CBC Investigates

'I feel like a little bird': Quebec mom overjoyed after family gets health coverage back

Nearly three weeks after a Blainville family's medicare cards were abruptly cancelled by Quebec's health insurance board, RAMQ now says they were actually eligible.

Sandra Tomb got call from RAMQ this morning, apologizing for cancelling family's health insurance

While Tomb's family waited for RAMQ to review the file, all their medical appointments were in limbo, including prenatal exams for Tomb, who is pregnant with their third child. (CBC News)

Nearly three weeks after a Blainville family's medicare cards were abruptly cancelled by Quebec's health insurance board (RAMQ), the government has reinstated the family's coverage.

The health insurance board has also apologized to the family, saying it would work "better" on its approach.

When Sandra Tomb got the call from RAMQ today, her relief was immediate.

"I feel like a little bird, I can fly," said Tomb.

Pregnant with her third child, Tomb says all her medical appointments were on hold while she and her family waited for the results of an appeal they filed with RAMQ.

Typically, once a RAMQ decision is appealed, the board has up to 90 days to respond.

Sandra Tomb says she never had any problems with her medicare card until she sent in her renewal form last November.

Card renewal triggered problems

Tomb's problems with RAMQ started when she sent in a renewal form for her medicare card, which was set to expire last November.

At the end of January, Tomb received four letters from RAMQ, saying it did not have the necessary information it needed to maintain her coverage, along with the rest of her family.

Her husband, Mark Hoyek, as well as her two young sons — Alexander, 3, and Christopher, 2 — also lost their coverage, effective immediately.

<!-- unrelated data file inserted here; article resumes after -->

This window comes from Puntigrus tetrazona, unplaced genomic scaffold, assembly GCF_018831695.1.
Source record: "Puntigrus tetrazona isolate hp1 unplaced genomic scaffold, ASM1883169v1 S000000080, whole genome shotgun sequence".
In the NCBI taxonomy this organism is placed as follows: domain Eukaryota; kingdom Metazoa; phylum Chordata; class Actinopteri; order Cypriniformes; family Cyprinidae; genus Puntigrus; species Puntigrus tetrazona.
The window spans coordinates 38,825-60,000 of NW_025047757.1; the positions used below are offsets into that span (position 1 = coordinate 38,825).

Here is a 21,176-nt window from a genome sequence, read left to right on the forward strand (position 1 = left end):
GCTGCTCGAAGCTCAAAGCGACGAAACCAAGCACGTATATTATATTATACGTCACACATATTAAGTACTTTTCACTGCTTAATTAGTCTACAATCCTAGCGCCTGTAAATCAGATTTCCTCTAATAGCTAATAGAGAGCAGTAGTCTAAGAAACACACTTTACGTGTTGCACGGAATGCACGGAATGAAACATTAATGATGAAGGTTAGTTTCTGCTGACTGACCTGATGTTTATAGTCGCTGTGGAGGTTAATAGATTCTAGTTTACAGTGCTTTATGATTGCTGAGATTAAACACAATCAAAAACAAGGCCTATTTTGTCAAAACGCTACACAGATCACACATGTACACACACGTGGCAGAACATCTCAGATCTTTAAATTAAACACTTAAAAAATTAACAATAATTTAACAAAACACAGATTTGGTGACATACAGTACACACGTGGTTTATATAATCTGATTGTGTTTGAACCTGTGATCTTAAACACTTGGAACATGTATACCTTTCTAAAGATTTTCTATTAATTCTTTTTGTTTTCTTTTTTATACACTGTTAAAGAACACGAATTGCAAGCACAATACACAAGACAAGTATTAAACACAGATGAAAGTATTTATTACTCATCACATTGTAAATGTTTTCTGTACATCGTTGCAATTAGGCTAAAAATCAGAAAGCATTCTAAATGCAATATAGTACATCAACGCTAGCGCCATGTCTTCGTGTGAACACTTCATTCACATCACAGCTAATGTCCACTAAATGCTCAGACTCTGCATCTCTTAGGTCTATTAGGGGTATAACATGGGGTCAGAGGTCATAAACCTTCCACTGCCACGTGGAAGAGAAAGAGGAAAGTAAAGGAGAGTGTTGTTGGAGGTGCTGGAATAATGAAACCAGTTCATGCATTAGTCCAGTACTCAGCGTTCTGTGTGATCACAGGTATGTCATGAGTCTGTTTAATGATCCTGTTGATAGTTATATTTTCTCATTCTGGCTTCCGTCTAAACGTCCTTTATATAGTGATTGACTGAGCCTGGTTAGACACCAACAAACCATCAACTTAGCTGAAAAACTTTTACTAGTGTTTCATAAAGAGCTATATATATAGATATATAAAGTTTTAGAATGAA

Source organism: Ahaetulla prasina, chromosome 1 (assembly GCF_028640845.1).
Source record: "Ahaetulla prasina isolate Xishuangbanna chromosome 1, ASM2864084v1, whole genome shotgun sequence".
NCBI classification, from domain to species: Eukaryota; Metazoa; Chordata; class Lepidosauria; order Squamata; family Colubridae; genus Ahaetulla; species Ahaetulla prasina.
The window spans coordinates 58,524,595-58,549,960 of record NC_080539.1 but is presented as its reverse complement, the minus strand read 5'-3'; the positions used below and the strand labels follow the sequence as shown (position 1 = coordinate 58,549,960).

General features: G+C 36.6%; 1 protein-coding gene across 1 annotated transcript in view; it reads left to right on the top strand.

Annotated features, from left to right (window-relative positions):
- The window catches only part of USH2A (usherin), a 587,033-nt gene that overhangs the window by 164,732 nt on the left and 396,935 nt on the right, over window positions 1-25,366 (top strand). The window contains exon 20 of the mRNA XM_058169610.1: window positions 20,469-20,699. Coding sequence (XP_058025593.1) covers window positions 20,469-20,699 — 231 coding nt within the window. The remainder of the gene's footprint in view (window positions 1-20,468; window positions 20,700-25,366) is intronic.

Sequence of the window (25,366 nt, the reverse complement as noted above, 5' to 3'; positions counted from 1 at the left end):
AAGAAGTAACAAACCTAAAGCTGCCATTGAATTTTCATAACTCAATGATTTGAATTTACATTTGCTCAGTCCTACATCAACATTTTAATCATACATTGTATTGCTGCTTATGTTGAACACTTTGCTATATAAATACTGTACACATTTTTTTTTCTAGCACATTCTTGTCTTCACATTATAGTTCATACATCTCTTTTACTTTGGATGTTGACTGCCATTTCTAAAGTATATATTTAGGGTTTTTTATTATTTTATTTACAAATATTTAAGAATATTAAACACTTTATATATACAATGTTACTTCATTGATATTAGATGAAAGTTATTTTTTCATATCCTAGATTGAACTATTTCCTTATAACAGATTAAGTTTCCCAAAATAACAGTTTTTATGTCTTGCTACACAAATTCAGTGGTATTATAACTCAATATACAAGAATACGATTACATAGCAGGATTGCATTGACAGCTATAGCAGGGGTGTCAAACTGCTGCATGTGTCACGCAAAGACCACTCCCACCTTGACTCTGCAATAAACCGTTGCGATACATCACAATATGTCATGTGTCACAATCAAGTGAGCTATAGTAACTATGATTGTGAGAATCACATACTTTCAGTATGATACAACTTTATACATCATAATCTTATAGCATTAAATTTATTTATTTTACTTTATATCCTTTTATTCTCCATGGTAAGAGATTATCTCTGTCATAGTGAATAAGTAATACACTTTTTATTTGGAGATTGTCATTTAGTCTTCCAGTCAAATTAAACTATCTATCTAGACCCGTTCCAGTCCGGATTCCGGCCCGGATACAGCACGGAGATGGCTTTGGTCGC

RAMQ did not believe the family lived in Quebec. The boys were both born in Quebec, in the West Island.

Worse, RAMQ said the family would have to pay back any medical care or prescriptions they received, dating back to 2013.

RAMQ said if there are questions about a person's eligibility, they are contacted by phone or by mail, or an investigation is launched.

Tomb said she never received such a call.

RAMQ also cancelled the medicare cards of Sandra Tomb's two young sons. The decision is retroactive to their dates of birth, even though both boys were born on the West Island. (CBC News)

Proof of residence sent

Bewildered, Tomb appealed the decision.

She and her husband faxed hundreds of pages of personal and financial documents to prove they do indeed live in the province.

Reached by phone, RAMQ told them their file was considered a priority. But two and half weeks later, they still hadn't heard anything.

Finally, this morning, RAMQ told her everything was in order.

"We did an evaluation and realized you are actually eligible for the card," Tomb said the agent told her.

Tomb's children and husband's cards still hadn't expired, so the cards were reactivated.

As for Tomb, RAMQ faxed her a temporary card until her new card arrives in the mail.

"Do you know the amount of stress this has given me?" Tomb says she told the RAMQ agent, who couldn't give her an explanation about why the cards were cancelled in the first place.

She said the man apologized for the delay and the situation.

No longer in limbo

Tomb says she no longer feels her life and those of her family are on hold.

"I felt like a rock was removed from my stomach," said Tomb. 

While their medical coverage was in limbo, even a simple outing to go skating or skiing seemed too risky. 

As for RAMQ, Tomb says reviews of people's eligibility have to be done faster.

"Don't take that long," said Tomb. "Not only did you make a mistake, but it took you two and a half weeks to correct it."

"If I am a priority and it takes that long, how long does it take for someone that's not a priority?"


Share your story with CBC Montreal's investigative team. Leave a message on our confidential tip line (514-597-5155), send us an email or contact us on Facebook or Twitter

Comments

To encourage thoughtful and respectful conversations, first and last names will appear with each submission to CBC/Radio-Canada's online communities (except in children and youth-oriented communities). Pseudonyms will no longer be permitted.

By submitting a comment, you accept that CBC has the right to reproduce and publish that comment in whole or in part, in any manner CBC chooses. Please note that CBC does not endorse the opinions expressed in comments. Comments on this story are moderated according to our Submission Guidelines. Comments are welcome while open. We reserve the right to close comments at any time.